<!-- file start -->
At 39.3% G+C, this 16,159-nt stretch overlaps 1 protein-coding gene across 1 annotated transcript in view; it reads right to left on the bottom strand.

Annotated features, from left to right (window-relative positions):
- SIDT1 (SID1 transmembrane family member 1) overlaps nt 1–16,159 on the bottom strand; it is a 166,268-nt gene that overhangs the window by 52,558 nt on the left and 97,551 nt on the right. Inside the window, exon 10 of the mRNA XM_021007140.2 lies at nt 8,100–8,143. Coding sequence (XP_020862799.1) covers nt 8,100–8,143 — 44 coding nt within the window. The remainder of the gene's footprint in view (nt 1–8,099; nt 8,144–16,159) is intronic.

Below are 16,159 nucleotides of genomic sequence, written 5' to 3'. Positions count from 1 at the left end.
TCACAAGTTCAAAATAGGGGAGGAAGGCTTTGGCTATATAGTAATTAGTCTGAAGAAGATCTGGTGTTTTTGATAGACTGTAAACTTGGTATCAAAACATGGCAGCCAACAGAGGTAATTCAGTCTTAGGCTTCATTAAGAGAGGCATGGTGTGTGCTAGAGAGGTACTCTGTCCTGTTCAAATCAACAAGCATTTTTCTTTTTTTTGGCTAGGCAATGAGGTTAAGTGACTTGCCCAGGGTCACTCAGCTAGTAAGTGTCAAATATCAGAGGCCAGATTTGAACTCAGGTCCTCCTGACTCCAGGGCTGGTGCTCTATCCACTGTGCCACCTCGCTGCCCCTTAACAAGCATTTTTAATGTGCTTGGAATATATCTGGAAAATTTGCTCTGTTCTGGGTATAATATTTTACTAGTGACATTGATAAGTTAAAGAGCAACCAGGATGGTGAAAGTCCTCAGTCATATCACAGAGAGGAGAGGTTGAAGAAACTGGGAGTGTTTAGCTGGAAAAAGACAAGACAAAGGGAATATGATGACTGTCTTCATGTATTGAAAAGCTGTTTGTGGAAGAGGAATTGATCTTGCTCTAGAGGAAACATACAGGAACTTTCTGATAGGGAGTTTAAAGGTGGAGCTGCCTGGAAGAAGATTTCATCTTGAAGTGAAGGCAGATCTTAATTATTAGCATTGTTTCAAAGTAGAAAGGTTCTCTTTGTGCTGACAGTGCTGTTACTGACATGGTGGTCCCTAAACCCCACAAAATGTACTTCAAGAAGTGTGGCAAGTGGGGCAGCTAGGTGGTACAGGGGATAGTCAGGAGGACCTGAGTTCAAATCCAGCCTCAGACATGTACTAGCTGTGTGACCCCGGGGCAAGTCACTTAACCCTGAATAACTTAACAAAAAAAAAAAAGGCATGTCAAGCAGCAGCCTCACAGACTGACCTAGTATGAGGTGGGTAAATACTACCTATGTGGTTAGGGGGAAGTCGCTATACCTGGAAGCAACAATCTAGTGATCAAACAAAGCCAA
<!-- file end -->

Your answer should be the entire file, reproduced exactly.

At 39.3% G+C, this 16,159-nt stretch overlaps 1 protein-coding gene across 1 annotated transcript in view; it reads right to left on the bottom strand.

Annotated features, from left to right (window-relative positions):
- SIDT1 (SID1 transmembrane family member 1) overlaps nt 1–16,159 on the bottom strand; it is a 166,268-nt gene that overhangs the window by 52,558 nt on the left and 97,551 nt on the right. Inside the window, exon 10 of the mRNA XM_021007140.2 lies at nt 8,100–8,143. Coding sequence (XP_020862799.1) covers nt 8,100–8,143 — 44 coding nt within the window. The remainder of the gene's footprint in view (nt 1–8,099; nt 8,144–16,159) is intronic.

Below are 16,159 nucleotides of genomic sequence, written 5' to 3'. Positions count from 1 at the left end.
TCACAAGTTCAAAATAGGGGAGGAAGGCTTTGGCTATATAGTAATTAGTCTGAAGAAGATCTGGTGTTTTTGATAGACTGTAAACTTGGTATCAAAACATGGCAGCCAACAGAGGTAATTCAGTCTTAGGCTTCATTAAGAGAGGCATGGTGTGTGCTAGAGAGGTACTCTGTCCTGTTCAAATCAACAAGCATTTTTCTTTTTTTTGGCTAGGCAATGAGGTTAAGTGACTTGCCCAGGGTCACTCAGCTAGTAAGTGTCAAATATCAGAGGCCAGATTTGAACTCAGGTCCTCCTGACTCCAGGGCTGGTGCTCTATCCACTGTGCCACCTCGCTGCCCCTTAACAAGCATTTTTAATGTGCTTGGAATATATCTGGAAAATTTGCTCTGTTCTGGGTATAATATTTTACTAGTGACATTGATAAGTTAAAGAGCAACCAGGATGGTGAAAGTCCTCAGTCATATCACAGAGAGGAGAGGTTGAAGAAACTGGGAGTGTTTAGCTGGAAAAAGACAAGACAAAGGGAATATGATGACTGTCTTCATGTATTGAAAAGCTGTTTGTGGAAGAGGAATTGATCTTGCTCTAGAGGAAACATACAGGAACTTTCTGATAGGGAGTTTAAAGGTGGAGCTGCCTGGAAGAAGATTTCATCTTGAAGTGAAGGCAGATCTTAATTATTAGCATTGTTTCAAAGTAGAAAGGTTCTCTTTGTGCTGACAGTGCTGTTACTGACATGGTGGTCCCTAAACCCCACAAAATGTACTTCAAGAAGTGTGGCAAGTGGGGCAGCTAGGTGGTACAGGGGATAGTCAGGAGGACCTGAGTTCAAATCCAGCCTCAGACATGTACTAGCTGTGTGACCCCGGGGCAAGTCACTTAACCCTGAATAACTTAACAAAAAAAAAAAAGGCATGTCAAGCAGCAGCCTCACAGACTGACCTAGTATGAGGTGGGTAAATACTACCTATGTGGTTAGGGGGAAGTCGCTATACCTGGAAGCAACAATCTAGTGATCAAACAAAGCCAA